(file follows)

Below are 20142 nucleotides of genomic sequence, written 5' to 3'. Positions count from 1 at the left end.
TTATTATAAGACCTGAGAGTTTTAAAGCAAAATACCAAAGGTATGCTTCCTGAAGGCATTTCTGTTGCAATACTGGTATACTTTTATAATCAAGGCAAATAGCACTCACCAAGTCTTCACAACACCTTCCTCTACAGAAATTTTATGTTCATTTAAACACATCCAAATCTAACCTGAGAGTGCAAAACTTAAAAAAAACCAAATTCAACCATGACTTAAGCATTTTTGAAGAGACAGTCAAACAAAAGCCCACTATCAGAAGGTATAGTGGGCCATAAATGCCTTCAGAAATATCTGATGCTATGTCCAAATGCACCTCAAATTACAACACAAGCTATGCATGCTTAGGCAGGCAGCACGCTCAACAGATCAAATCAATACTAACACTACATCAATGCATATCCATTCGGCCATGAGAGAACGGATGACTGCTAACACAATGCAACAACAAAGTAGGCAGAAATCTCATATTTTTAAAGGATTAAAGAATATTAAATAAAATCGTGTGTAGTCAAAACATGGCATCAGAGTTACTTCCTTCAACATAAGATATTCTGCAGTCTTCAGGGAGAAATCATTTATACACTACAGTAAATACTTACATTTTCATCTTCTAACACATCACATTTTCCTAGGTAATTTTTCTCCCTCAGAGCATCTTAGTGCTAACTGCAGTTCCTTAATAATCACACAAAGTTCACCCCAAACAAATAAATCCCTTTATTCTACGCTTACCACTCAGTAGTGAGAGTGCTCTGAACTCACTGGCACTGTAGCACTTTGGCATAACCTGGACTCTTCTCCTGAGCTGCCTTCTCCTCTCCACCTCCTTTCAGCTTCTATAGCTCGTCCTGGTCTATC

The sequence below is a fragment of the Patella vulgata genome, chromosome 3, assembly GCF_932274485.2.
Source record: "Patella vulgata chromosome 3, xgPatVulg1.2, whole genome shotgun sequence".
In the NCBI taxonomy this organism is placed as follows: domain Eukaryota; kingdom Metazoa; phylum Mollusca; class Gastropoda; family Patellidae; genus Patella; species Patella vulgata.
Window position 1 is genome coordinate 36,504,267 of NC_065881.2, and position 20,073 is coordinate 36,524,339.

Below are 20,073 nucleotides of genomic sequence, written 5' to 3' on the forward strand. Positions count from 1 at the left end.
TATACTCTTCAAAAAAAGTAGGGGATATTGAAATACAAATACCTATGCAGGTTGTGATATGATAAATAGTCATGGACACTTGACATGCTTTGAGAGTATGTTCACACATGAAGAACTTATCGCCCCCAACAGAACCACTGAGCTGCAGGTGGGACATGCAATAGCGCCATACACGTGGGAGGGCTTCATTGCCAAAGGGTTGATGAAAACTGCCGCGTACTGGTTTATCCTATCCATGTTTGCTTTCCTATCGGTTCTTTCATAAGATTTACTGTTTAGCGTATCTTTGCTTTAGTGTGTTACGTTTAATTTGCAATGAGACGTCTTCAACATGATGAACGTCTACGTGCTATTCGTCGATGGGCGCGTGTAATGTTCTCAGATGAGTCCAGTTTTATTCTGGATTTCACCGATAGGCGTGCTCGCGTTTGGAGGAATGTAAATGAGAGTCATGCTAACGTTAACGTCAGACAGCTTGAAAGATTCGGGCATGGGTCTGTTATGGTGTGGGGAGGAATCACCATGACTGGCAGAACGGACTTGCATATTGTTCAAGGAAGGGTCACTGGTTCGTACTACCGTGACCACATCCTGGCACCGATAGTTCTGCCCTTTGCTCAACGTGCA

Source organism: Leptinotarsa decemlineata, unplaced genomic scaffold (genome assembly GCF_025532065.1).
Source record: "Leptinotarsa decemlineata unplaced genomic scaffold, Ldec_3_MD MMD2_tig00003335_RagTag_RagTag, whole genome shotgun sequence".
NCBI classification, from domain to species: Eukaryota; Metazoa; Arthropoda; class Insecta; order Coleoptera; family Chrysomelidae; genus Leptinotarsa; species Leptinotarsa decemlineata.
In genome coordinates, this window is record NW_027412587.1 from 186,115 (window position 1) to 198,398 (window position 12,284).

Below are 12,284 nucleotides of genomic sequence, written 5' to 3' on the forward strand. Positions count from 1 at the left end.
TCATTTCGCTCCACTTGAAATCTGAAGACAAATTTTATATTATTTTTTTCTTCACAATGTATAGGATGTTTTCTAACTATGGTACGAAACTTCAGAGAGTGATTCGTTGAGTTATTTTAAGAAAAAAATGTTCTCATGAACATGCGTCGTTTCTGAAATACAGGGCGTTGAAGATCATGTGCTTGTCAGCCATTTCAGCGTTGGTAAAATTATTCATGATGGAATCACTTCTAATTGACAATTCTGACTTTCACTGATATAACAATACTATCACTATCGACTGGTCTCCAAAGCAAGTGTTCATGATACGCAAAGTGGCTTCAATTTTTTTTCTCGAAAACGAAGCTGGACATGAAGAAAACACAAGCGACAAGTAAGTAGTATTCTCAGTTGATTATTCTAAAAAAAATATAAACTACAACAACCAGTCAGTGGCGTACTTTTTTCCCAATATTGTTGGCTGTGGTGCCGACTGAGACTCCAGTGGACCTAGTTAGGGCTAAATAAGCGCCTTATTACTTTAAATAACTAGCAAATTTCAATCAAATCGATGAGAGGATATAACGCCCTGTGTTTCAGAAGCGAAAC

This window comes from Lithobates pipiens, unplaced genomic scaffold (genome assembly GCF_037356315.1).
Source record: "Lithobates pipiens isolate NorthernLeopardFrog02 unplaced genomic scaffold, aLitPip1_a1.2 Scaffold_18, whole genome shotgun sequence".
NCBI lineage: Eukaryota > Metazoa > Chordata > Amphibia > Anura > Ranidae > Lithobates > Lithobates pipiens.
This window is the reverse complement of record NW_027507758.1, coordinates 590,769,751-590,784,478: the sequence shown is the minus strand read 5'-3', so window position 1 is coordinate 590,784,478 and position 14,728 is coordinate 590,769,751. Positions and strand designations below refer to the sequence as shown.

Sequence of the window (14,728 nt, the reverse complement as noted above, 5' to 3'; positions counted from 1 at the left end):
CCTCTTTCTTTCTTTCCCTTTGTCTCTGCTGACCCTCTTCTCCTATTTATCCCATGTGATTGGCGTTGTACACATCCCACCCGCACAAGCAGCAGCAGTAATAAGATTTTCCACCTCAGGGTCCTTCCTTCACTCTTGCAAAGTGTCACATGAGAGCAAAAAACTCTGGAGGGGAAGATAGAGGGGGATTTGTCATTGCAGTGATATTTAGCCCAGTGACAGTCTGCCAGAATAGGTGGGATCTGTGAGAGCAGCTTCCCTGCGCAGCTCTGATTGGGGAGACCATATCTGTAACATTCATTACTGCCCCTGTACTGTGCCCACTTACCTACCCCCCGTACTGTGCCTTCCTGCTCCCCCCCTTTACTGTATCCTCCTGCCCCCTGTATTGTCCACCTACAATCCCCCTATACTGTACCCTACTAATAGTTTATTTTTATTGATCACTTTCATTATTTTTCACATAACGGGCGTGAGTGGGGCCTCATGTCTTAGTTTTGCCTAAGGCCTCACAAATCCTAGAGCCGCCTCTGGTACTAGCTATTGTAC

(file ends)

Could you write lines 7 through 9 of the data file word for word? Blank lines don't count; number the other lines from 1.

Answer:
Below are 20,073 nucleotides of genomic sequence, written 5' to 3' on the forward strand. Positions count from 1 at the left end.
TATACTCTTCAAAAAAAGTAGGGGATATTGAAATACAAATACCTATGCAGGTTGTGATATGATAAATAGTCATGGACACTTGACATGCTTTGAGAGTATGTTCACACATGAAGAACTTATCGCCCCCAACAGAACCACTGAGCTGCAGGTGGGACATGCAATAGCGCCATACACGTGGGAGGGCTTCATTGCCAAAGGGTTGATGAAAACTGCCGCGTACTGGTTTATCCTATCCATGTTTGCTTTCCTATCGGTTCTTTCATAAGATTTACTGTTTAGCGTATCTTTGCTTTAGTGTGTTACGTTTAATTTGCAATGAGACGTCTTCAACATGATGAACGTCTACGTGCTATTCGTCGATGGGCGCGTGTAATGTTCTCAGATGAGTCCAGTTTTATTCTGGATTTCACCGATAGGCGTGCTCGCGTTTGGAGGAATGTAAATGAGAGTCATGCTAACGTTAACGTCAGACAGCTTGAAAGATTCGGGCATGGGTCTGTTATGGTGTGGGGAGGAATCACCATGACTGGCAGAACGGACTTGCATATTGTTCAAGGAAGGGTCACTGGTTCGTACTACCGTGACCACATCCTGGCACCGATAGTTCTGCCCTTTGCTCAACGTGCA

Source organism: Leptinotarsa decemlineata, unplaced genomic scaffold (genome assembly GCF_025532065.1).